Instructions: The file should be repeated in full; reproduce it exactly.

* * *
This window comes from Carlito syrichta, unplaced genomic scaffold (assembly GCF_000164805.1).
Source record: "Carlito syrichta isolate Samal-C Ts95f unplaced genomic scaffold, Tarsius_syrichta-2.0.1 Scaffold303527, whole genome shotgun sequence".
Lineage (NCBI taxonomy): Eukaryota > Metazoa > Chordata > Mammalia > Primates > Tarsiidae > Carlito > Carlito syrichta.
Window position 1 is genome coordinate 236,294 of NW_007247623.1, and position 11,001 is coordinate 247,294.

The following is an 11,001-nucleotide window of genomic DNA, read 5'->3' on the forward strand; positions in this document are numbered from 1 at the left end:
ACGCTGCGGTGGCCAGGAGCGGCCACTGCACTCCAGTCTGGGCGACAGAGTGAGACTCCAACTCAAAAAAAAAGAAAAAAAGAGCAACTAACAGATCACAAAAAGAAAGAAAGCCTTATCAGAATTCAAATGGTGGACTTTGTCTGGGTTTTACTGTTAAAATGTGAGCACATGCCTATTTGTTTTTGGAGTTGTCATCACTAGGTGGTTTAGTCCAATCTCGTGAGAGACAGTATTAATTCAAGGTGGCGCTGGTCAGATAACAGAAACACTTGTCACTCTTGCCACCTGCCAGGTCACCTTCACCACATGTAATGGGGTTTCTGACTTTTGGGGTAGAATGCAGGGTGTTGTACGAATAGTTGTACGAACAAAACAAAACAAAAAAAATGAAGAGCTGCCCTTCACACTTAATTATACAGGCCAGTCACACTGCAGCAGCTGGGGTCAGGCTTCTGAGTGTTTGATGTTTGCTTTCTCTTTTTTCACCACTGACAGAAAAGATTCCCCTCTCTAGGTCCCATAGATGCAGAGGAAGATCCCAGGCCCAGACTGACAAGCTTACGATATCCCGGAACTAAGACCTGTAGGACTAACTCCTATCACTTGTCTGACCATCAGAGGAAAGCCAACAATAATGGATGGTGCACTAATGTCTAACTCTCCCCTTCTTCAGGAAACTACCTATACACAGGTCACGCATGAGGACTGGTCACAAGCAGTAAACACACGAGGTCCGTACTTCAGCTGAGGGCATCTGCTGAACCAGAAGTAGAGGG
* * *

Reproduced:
This window comes from Carlito syrichta, unplaced genomic scaffold (assembly GCF_000164805.1).
Source record: "Carlito syrichta isolate Samal-C Ts95f unplaced genomic scaffold, Tarsius_syrichta-2.0.1 Scaffold303527, whole genome shotgun sequence".
Lineage (NCBI taxonomy): Eukaryota > Metazoa > Chordata > Mammalia > Primates > Tarsiidae > Carlito > Carlito syrichta.
Window position 1 is genome coordinate 236,294 of NW_007247623.1, and position 11,001 is coordinate 247,294.

The following is an 11,001-nucleotide window of genomic DNA, read 5'->3' on the forward strand; positions in this document are numbered from 1 at the left end:
ACGCTGCGGTGGCCAGGAGCGGCCACTGCACTCCAGTCTGGGCGACAGAGTGAGACTCCAACTCAAAAAAAAAGAAAAAAAGAGCAACTAACAGATCACAAAAAGAAAGAAAGCCTTATCAGAATTCAAATGGTGGACTTTGTCTGGGTTTTACTGTTAAAATGTGAGCACATGCCTATTTGTTTTTGGAGTTGTCATCACTAGGTGGTTTAGTCCAATCTCGTGAGAGACAGTATTAATTCAAGGTGGCGCTGGTCAGATAACAGAAACACTTGTCACTCTTGCCACCTGCCAGGTCACCTTCACCACATGTAATGGGGTTTCTGACTTTTGGGGTAGAATGCAGGGTGTTGTACGAATAGTTGTACGAACAAAACAAAACAAAAAAAATGAAGAGCTGCCCTTCACACTTAATTATACAGGCCAGTCACACTGCAGCAGCTGGGGTCAGGCTTCTGAGTGTTTGATGTTTGCTTTCTCTTTTTTCACCACTGACAGAAAAGATTCCCCTCTCTAGGTCCCATAGATGCAGAGGAAGATCCCAGGCCCAGACTGACAAGCTTACGATATCCCGGAACTAAGACCTGTAGGACTAACTCCTATCACTTGTCTGACCATCAGAGGAAAGCCAACAATAATGGATGGTGCACTAATGTCTAACTCTCCCCTTCTTCAGGAAACTACCTATACACAGGTCACGCATGAGGACTGGTCACAAGCAGTAAACACACGAGGTCCGTACTTCAGCTGAGGGCATCTGCTGAACCAGAAGTAGAGGG